—“John I’m not going to ask you why you’ve done these things, partly because I already know, and partly because I don’t believe you do.”
BOOK? . . . Jonah’s Gourd Vine, by Zora Neale Hurston (1934)
WHAT KIND? . . . Novel
BE MORE SPECIFIC . . . Historical Fiction/Family Saga
ABOUT WHAT? . . . Set in the Post-Reconstruction period in Alabama and Florida, Jonah’s Gourd Vine was Hurston’s debut novel. Semi-autobiographical, it is a fictionalized tale based on Hurston’s direct ancestors. It’s the colorful life story of John Pearson, the son of emancipated slaves, and his struggles to advance himself and achieve security, respectability, and spiritual fulfillment in the face of cultural barriers and irresistible temptations. He is, in short, a human being with the full set of human strengths and weaknesses in an era when much of the human race was not universally regarded as human. And, as the quote above suggests, for whatever innate or instilled reasons, John is a creature of impulse, with little insight into his own fateful actions, and this makes his personal history something a bit out of the ordinary.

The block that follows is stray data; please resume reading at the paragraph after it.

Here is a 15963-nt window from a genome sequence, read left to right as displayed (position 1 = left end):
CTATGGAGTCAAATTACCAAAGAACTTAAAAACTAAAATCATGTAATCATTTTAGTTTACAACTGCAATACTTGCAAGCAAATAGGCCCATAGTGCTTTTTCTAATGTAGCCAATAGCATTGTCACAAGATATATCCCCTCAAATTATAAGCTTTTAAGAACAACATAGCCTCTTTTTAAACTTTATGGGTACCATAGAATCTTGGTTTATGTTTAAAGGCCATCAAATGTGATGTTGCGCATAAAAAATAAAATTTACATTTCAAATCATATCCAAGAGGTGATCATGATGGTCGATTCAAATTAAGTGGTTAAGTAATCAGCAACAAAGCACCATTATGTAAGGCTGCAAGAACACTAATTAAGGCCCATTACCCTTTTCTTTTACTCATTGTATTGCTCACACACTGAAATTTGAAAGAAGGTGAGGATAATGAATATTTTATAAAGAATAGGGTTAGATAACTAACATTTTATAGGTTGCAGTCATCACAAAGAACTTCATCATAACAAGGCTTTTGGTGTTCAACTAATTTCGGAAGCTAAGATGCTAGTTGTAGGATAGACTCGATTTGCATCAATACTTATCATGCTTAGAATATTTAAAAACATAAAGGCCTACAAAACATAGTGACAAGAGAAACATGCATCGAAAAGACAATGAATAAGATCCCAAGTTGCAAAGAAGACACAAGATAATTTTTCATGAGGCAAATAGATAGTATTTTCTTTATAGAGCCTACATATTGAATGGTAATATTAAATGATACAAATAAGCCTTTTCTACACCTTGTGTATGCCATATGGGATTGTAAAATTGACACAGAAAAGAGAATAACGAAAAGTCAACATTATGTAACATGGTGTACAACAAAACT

SIGNIFICANCE? . . . The book is an unadorned portrayal of the lives and culture of rural black Americans in the deep south after Reconstruction. It is a valuable resource, memorializing their language, their lifestyle, their beliefs, their legacy.
SO SHOULD I READ IT OR WHAT? . . . Jonah’s Gourd Vine is fast-paced and rollicking, John’s life is such a full-throttle, up hill down hill race that most readers would find it thoroughly entertaining. The problem is that nearly all the dialogue is rendered in slavery-era dialect, which will turn off many readers. But if you can handle the dialect then I certainly recommend it, there is so much wit and wisdom therein that it would be a shame to miss out. The book is pungent with the atmosphere of that long-lost era of the African-American past.
YOU GOT ANYTHING ELSE TO ADD? . . . . Hurston was politically conservative, her book is not a civil rights manifesto in any sense. But she clearly deserves a place of distinction in any anthology of African-American literature of the late 19th and early 20th centuries, and I hope to read much more of her work.